A provocative read is The Future of Faith. by Harvey Cox. He reflects on Christian history and speculates on Christian future. His premise is that we are entering into what he calls the age of the Spirit, having gone through ages of faith and belief. He says: “Today there is no basis for any “warfare between science and religion.” The two have quite different but complementary missions, the first concerning itself with empirical description, the second with meaning and values. Unfortunately, however, although the war is over, sporadic skirmishes between die-hards on both sides continue. Biblical literalists, who totally misunderstand the poetry of the book of Genesis, try to reduce it to a treatise in geology and zoology. Their mirror image is found among the atheists and agnostics who mount spurious pseudoscientific arguments to demonstrate that the universe has no meaning or that God does not exist. Both parties are fundamentalists of a sort, deficient in their capacity for metaphor, analogy, and the place of symbol and myth in human life. Sadly, battle lines that were drawn years ago continue to cause confusion today. Otherwise thoughtful people still mistakenly view the world as divided between “believers” and “nonbelievers.” But that era of human consciousness is almost over. We are witnessing the emergence of a different vocabulary, one that is closer to the original sense of the word “faith” before its debasement. Pgs. 182-3.”
Alva Noe, a neurologist, in his book Out of Our Heads, takes us into new territory in the discussion of where consciousness resides. He challenges the concept that it is in the brain. The subtitle: “Why you are not your brain and other lessons from the biology of consciousness” pretty much explains his thesis.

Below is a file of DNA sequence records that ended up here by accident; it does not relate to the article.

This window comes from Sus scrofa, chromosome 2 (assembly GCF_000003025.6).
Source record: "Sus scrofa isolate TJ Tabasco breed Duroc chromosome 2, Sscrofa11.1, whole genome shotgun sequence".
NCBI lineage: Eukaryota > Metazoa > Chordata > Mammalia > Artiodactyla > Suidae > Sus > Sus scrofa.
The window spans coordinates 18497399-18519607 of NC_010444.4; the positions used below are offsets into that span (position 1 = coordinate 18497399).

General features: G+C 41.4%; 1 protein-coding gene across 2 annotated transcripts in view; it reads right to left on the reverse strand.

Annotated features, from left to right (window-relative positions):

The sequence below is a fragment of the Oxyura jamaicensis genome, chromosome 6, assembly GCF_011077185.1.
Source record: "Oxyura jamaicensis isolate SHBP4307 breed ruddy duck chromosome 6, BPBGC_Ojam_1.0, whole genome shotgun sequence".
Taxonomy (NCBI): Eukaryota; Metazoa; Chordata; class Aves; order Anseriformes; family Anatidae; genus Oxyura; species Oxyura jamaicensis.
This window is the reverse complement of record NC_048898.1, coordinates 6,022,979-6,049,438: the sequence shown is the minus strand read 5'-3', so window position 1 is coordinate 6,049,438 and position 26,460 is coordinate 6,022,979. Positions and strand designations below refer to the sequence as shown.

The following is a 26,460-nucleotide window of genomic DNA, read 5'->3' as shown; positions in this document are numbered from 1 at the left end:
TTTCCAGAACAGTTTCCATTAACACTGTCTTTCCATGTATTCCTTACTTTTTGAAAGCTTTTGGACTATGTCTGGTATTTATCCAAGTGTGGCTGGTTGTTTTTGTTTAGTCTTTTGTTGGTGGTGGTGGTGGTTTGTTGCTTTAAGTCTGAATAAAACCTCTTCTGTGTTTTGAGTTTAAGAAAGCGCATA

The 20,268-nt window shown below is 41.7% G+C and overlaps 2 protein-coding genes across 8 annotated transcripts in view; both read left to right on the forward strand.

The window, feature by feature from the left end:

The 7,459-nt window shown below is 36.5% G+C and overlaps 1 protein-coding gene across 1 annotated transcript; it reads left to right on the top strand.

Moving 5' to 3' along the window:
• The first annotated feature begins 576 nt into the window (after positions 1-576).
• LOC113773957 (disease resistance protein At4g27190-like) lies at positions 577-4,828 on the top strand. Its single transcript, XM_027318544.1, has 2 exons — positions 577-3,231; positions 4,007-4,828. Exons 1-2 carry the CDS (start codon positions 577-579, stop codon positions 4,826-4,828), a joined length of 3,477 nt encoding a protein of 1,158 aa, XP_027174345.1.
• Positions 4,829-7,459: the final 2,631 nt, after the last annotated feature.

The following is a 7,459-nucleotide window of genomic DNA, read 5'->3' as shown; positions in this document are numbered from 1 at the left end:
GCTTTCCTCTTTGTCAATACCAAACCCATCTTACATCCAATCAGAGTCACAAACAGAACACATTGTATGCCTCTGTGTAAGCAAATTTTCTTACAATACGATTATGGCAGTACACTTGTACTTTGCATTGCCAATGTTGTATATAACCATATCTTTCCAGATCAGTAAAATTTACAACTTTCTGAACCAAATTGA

I wonder when Rabbi Bryon L. Sherwin wrote his book Golems Among Us in 2004, if he even suspected the radical events that would unfold in our economy since then? His examination of the Jewish concept of the golem, (a human creation) one that could serve humanity or wreak havoc is relevant to many of the issues that beset us today. He looks at biotechnology, corporations and more, in his broad ranging reflection that mines the riches of his Jewish traditions. This is a book to ponder.
Walter Thirring in Cosmic Impressions explores the traces of God in the laws of nature. This book assumes a lot of scientific, mathematical literacy of which I have a small amount. But like all books whose authors are respected authorities in their domains, it gives glimpses of the ongoing search for truth from the scientific perspective.
I have ongoing effort to understand the dialogue between religion and science. Paul Carr in Beauty in Science and Spirit goes deeply into the age old insight that revelation and science have their roots in the human quest and attraction to and for beauty. This is a challenging read, but worth the effort.